A magnificent US state filled with friendly people, cows, and a few famous kooks. Located east of Idaho, west of North Dakota and South Dakota, north of Wyoming, and south of the Canadian provinces of British Colombia, Alberta, and Saskatchewan. The capital is Helena, other major towns include Missoula, Butte, Great Falls, and Billings.

Montana's eastern and western parts are geographically and economically quite different: the western portion of the state is mountainous and forested, with timber, mining, and tourism (to see the magnicifent scenery as its main industries, while the eastern portion is flat and dry, a land of wheat farming and cattle ranching.

Montana is a huge state with a relatively small population. The area is 147,046 square miles and the state has a population of appox. 880,000, for a population density of 6.0 per square mile. While the population is overwhelmingly white, 6% of the state's residents are Native American. The Flathead (Federated Tribe of the Salish-Kootenai), Fort Peck (Assiniboine and Sioux, Rocky Boy's (Corruption of the Stone Child band of the Chippewa (Ojibwa)-Cree), and Crow Indian Reservations are found in the state.

Waterton-Glacier International Peace Park and a section of Yellowstone Park are to be found in the state. Flathead Lake is the largest freshwater lake in the country outside of the Great Lakes.

The Berkeley Pit, the largest CERCLA (superfund) site in the country, is a former mine and lifeless pool of mining wastes located outside of the sad old mining town of Butte.

Famous Montanans include painter Charles M. Russell, congresswoman Jeannette Rankin, and newscaster Chet Huntley. While the Unabomber (Ted Kaczynski) lived in a small cabin in the state, he was actually a product of U.C. Berkeley who moved to Montana because there would be nobody nearby to harass him.

Montana has repealed its old "Reasonable & Prudent" speed limit which garnered its highways the moniker "Montanabahn", and replaced it with a limit of 75mph.

The state has no sales tax.


The stripped gray aisle
of pine, late this spring--
Walking where the moon did,
some soft stellar light
that hinged on the words we
were not saying.
I could feel them left whole
behind my tongue
collected in the breath that
spilled white
from my mouth.
What was due to me was in
the wind that passed between
our hands, everything
in that space, as it unraveled--
The north, come again, your eyes
lit sharp, and the needles
rolled quickly between
rough callous, crushed and wild--
These things, a watch,
a calendar's worth of
empty sky--
How we move away from
all that rain renews,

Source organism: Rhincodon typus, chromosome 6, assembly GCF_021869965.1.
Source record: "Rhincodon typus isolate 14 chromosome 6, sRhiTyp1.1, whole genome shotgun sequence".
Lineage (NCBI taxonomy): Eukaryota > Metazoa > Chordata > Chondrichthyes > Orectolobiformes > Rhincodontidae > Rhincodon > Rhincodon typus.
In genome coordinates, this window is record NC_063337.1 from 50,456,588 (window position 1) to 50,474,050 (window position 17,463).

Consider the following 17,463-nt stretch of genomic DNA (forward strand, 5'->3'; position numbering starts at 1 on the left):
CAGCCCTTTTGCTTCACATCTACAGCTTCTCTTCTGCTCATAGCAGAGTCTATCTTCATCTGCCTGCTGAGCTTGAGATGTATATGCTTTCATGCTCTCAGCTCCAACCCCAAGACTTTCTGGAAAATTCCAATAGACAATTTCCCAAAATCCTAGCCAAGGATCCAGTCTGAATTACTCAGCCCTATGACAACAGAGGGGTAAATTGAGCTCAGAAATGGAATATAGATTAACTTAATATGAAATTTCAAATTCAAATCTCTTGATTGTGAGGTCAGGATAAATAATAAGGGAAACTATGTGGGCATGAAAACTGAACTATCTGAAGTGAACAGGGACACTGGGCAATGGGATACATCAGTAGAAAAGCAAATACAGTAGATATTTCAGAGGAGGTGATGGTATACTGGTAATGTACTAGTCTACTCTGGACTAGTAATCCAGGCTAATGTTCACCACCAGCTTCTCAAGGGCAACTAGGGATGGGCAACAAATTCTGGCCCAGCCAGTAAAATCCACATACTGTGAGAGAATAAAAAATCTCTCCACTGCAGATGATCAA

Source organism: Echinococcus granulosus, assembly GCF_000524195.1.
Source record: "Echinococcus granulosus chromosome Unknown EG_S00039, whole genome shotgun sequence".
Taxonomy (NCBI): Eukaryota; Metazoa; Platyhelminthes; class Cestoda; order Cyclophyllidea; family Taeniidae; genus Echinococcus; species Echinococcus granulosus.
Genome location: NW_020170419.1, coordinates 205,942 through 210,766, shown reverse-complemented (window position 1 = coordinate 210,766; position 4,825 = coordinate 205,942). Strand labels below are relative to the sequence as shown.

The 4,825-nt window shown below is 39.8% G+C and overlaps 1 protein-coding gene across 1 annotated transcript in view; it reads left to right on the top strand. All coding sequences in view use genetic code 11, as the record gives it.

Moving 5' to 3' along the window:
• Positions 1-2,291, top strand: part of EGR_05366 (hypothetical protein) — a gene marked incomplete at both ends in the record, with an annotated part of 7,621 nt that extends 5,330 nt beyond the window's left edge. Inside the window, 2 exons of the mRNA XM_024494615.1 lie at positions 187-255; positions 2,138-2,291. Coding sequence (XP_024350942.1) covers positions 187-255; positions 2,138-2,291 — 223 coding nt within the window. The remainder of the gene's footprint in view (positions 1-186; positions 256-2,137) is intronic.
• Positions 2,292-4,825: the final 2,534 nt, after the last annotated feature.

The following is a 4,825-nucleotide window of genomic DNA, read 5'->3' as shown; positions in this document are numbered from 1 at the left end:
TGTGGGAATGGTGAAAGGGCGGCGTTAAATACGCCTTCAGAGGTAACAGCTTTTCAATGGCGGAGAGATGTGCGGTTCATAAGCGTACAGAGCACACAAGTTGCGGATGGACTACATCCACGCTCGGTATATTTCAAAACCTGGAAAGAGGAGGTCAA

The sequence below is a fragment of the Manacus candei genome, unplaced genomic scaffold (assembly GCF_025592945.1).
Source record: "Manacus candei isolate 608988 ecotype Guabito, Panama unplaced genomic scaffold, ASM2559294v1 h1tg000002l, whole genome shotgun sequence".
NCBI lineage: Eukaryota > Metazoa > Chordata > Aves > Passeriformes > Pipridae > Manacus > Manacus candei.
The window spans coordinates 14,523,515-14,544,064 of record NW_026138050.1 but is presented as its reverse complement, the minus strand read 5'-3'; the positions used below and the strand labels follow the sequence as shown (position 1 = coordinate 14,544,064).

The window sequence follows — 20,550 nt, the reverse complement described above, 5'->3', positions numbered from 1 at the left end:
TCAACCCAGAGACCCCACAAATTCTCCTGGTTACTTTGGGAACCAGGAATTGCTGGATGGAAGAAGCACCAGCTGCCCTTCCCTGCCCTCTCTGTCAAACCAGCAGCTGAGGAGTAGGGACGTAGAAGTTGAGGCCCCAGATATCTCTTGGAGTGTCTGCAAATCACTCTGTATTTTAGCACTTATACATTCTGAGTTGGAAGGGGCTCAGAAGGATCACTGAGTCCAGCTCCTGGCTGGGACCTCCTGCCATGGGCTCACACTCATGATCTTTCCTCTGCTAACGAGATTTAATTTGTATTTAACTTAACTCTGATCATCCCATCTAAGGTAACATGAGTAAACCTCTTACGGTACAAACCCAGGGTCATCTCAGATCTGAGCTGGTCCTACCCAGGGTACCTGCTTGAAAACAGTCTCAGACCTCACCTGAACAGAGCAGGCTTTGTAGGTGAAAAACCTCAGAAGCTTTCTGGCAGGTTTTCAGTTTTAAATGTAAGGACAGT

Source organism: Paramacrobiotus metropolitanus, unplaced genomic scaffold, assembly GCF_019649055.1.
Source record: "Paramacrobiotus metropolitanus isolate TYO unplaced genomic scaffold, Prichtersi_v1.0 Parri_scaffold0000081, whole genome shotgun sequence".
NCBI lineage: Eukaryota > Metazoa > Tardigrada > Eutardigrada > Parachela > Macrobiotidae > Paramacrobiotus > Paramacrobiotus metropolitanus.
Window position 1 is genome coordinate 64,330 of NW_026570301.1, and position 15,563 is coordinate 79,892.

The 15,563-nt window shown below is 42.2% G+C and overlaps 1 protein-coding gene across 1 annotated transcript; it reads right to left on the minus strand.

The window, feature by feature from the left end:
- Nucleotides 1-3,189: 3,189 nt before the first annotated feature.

hearts silent,
hearts singing.

Other interesting facts about Montana:

  • Gambling is legal there, but for some reason there are no big casinos. Every convenience store has a slot machine in it though.
  • There are theoretically leash laws in Montana, but no one cares. Dogs can go just about anywhere they want to. They don't yet have the right to vote, though.
  • The Western half on Montana was underwater fairly recently. See the node on Lake Missoula for the details.
  • Montanas are more libertarian than Republican, stereotypes notwithstanding. Very few Montanans are in favor of gun control, but then polygamy and drug use are also common in Montana, and it doesn't bother anyone.
  • There is no open container law in Montana, as long as you are below the legal blood alcohol limit of .10, you can drink and drive at the same time.
  • Although the state usually turns out Republican in national elections, in state elections, (at least in 2000), the results were very close.
  • In Missoula, MT, Ralph Nader got close to half the vote. Statewide, he got around 8 percent of the vote.
  • Almost every city in Montana, no matter how small, has a 20 foot tall letter of the cities initial on a hill just outside of town.
  • It is really, really, cold in Montana, and also really, really, hot. Sometimes at the same time. And a pass that is closed in winter is probably closed from September to May.
  • The experiment on lifting the speed limit to the contrary, I have noticed that in the cities at least, Montanans drive much slower then other people.
  • About half of all Montanans come from either California, Oregon or Washington, or at least it seems like they do.
  • Subarus are very common.
  • The sky actually is bigger.
  • You have to go there yourself.

Yet another song entitled "Montana" appears on the Phish release A Live One. It is actually an excerpt from a Tweezer performed 11/28/94 at the Field House at Montana State University in Bozeman, Montana. What was dubbed "Montana" begins at about 15 minutes into a sonic adventure that lasts almost 45. It was never played before or since.

Considering this information in contrast to the 31-minute Tweezer elsewhere on A Live One is a good way to begin to understand how much a Phish tune is capable of changing from night to night--especially Tweezer, the flagship jamming tune of mid-to-late 1994. Its successfully enjoyable experimentations provoked the band to stretch out other, older tunes into brand-new journeys that last over half an hour. Prominent examples include:

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